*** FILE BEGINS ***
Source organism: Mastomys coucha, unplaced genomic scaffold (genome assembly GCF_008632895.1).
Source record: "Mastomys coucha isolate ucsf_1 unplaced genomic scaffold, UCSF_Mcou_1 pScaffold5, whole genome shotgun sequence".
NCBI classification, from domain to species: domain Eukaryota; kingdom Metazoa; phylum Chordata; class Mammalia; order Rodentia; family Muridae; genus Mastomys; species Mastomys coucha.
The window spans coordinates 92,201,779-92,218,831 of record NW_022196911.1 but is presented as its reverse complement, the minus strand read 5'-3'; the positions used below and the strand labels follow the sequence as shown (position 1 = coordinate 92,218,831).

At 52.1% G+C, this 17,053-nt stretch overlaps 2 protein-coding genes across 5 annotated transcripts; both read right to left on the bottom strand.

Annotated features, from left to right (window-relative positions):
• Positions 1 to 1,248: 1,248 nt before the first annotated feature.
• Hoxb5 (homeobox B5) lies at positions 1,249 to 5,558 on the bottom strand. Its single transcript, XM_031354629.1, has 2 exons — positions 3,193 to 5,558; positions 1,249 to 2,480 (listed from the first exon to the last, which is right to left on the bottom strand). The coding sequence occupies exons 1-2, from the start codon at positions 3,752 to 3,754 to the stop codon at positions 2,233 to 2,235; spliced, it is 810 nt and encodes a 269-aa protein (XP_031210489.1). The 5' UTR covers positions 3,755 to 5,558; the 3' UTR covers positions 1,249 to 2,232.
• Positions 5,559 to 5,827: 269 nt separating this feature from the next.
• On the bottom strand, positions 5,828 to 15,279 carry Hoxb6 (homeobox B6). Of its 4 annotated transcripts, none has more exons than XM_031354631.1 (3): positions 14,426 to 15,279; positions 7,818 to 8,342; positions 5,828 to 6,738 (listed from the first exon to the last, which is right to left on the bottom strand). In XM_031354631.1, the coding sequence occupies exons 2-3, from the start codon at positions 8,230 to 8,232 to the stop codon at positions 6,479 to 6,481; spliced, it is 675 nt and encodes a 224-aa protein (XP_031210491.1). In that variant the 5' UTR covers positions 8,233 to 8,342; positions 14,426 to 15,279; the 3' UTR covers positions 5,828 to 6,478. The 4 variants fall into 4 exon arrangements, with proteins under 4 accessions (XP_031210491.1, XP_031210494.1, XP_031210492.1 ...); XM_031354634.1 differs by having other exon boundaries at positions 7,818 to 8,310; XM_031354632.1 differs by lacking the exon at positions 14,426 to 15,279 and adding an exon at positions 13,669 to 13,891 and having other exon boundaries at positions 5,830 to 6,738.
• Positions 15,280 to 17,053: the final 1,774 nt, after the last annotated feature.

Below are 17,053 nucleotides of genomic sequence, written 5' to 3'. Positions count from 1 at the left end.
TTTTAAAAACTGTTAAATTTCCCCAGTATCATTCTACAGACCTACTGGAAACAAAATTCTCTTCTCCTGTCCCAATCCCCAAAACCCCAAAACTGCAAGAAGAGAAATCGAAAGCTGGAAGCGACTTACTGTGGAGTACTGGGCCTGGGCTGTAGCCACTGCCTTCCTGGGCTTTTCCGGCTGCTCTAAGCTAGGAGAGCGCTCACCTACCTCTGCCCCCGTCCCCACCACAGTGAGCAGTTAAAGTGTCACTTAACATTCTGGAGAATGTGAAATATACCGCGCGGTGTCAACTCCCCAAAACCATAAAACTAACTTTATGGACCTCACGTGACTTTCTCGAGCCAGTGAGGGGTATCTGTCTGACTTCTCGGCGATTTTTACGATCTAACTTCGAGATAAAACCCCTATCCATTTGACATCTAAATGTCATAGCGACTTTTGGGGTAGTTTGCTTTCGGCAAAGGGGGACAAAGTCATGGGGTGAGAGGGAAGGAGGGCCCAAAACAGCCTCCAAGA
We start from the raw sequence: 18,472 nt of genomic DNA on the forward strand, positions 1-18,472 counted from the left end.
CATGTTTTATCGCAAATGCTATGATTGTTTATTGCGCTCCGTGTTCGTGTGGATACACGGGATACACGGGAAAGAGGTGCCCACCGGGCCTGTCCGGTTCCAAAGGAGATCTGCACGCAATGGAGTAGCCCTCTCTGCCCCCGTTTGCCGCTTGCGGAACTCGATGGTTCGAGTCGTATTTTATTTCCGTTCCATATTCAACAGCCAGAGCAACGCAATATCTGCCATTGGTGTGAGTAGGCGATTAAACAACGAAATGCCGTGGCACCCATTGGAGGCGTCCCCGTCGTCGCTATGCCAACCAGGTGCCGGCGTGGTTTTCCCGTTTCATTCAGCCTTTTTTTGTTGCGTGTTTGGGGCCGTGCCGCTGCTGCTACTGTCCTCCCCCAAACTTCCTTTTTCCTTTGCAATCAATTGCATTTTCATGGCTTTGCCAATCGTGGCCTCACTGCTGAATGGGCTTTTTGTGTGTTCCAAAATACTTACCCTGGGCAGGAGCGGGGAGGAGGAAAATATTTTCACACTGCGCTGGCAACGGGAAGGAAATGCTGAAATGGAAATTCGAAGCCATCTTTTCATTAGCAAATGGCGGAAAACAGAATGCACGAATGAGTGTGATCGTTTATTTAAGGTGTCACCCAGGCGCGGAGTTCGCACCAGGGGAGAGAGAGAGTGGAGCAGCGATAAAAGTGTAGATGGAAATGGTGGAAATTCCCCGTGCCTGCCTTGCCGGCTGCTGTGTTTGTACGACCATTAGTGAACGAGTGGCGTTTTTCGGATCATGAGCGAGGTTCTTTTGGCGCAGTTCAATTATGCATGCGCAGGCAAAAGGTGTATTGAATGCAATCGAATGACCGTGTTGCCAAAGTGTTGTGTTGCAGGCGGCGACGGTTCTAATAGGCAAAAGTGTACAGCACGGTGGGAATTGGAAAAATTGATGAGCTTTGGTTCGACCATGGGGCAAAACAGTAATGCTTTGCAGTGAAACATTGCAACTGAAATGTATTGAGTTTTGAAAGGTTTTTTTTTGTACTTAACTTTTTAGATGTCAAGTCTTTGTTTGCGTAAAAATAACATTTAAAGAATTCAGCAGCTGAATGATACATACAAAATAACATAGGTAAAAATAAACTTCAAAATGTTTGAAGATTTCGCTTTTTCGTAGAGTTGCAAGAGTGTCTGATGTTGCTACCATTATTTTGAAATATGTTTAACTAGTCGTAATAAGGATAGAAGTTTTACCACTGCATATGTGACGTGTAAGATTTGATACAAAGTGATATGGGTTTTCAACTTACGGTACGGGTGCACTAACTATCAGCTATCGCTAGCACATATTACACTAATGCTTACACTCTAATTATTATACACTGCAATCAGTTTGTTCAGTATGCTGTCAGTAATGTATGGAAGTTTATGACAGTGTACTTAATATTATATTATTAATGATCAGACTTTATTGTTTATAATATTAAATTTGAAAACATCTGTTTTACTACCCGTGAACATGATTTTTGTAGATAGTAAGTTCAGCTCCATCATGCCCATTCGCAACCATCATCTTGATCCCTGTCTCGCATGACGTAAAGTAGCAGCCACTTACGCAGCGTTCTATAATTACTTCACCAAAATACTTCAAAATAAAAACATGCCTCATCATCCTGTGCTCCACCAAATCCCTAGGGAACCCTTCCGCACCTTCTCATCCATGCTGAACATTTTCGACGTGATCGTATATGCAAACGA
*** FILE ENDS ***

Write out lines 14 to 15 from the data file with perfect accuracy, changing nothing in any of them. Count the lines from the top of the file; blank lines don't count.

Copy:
We start from the raw sequence: 18,472 nt of genomic DNA on the forward strand, positions 1-18,472 counted from the left end.
CATGTTTTATCGCAAATGCTATGATTGTTTATTGCGCTCCGTGTTCGTGTGGATACACGGGATACACGGGAAAGAGGTGCCCACCGGGCCTGTCCGGTTCCAAAGGAGATCTGCACGCAATGGAGTAGCCCTCTCTGCCCCCGTTTGCCGCTTGCGGAACTCGATGGTTCGAGTCGTATTTTATTTCCGTTCCATATTCAACAGCCAGAGCAACGCAATATCTGCCATTGGTGTGAGTAGGCGATTAAACAACGAAATGCCGTGGCACCCATTGGAGGCGTCCCCGTCGTCGCTATGCCAACCAGGTGCCGGCGTGGTTTTCCCGTTTCATTCAGCCTTTTTTTGTTGCGTGTTTGGGGCCGTGCCGCTGCTGCTACTGTCCTCCCCCAAACTTCCTTTTTCCTTTGCAATCAATTGCATTTTCATGGCTTTGCCAATCGTGGCCTCACTGCTGAATGGGCTTTTTGTGTGTTCCAAAATACTTACCCTGGGCAGGAGCGGGGAGGAGGAAAATATTTTCACACTGCGCTGGCAACGGGAAGGAAATGCTGAAATGGAAATTCGAAGCCATCTTTTCATTAGCAAATGGCGGAAAACAGAATGCACGAATGAGTGTGATCGTTTATTTAAGGTGTCACCCAGGCGCGGAGTTCGCACCAGGGGAGAGAGAGAGTGGAGCAGCGATAAAAGTGTAGATGGAAATGGTGGAAATTCCCCGTGCCTGCCTTGCCGGCTGCTGTGTTTGTACGACCATTAGTGAACGAGTGGCGTTTTTCGGATCATGAGCGAGGTTCTTTTGGCGCAGTTCAATTATGCATGCGCAGGCAAAAGGTGTATTGAATGCAATCGAATGACCGTGTTGCCAAAGTGTTGTGTTGCAGGCGGCGACGGTTCTAATAGGCAAAAGTGTACAGCACGGTGGGAATTGGAAAAATTGATGAGCTTTGGTTCGACCATGGGGCAAAACAGTAATGCTTTGCAGTGAAACATTGCAACTGAAATGTATTGAGTTTTGAAAGGTTTTTTTTTGTACTTAACTTTTTAGATGTCAAGTCTTTGTTTGCGTAAAAATAACATTTAAAGAATTCAGCAGCTGAATGATACATACAAAATAACATAGGTAAAAATAAACTTCAAAATGTTTGAAGATTTCGCTTTTTCGTAGAGTTGCAAGAGTGTCTGATGTTGCTACCATTATTTTGAAATATGTTTAACTAGTCGTAATAAGGATAGAAGTTTTACCACTGCATATGTGACGTGTAAGATTTGATACAAAGTGATATGGGTTTTCAACTTACGGTACGGGTGCACTAACTATCAGCTATCGCTAGCACATATTACACTAATGCTTACACTCTAATTATTATACACTGCAATCAGTTTGTTCAGTATGCTGTCAGTAATGTATGGAAGTTTATGACAGTGTACTTAATATTATATTATTAATGATCAGACTTTATTGTTTATAATATTAAATTTGAAAACATCTGTTTTACTACCCGTGAACATGATTTTTGTAGATAGTAAGTTCAGCTCCATCATGCCCATTCGCAACCATCATCTTGATCCCTGTCTCGCATGACGTAAAGTAGCAGCCACTTACGCAGCGTTCTATAATTACTTCACCAAAATACTTCAAAATAAAAACATGCCTCATCATCCTGTGCTCCACCAAATCCCTAGGGAACCCTTCCGCACCTTCTCATCCATGCTGAACATTTTCGACGTGATCGTATATGCAAACGA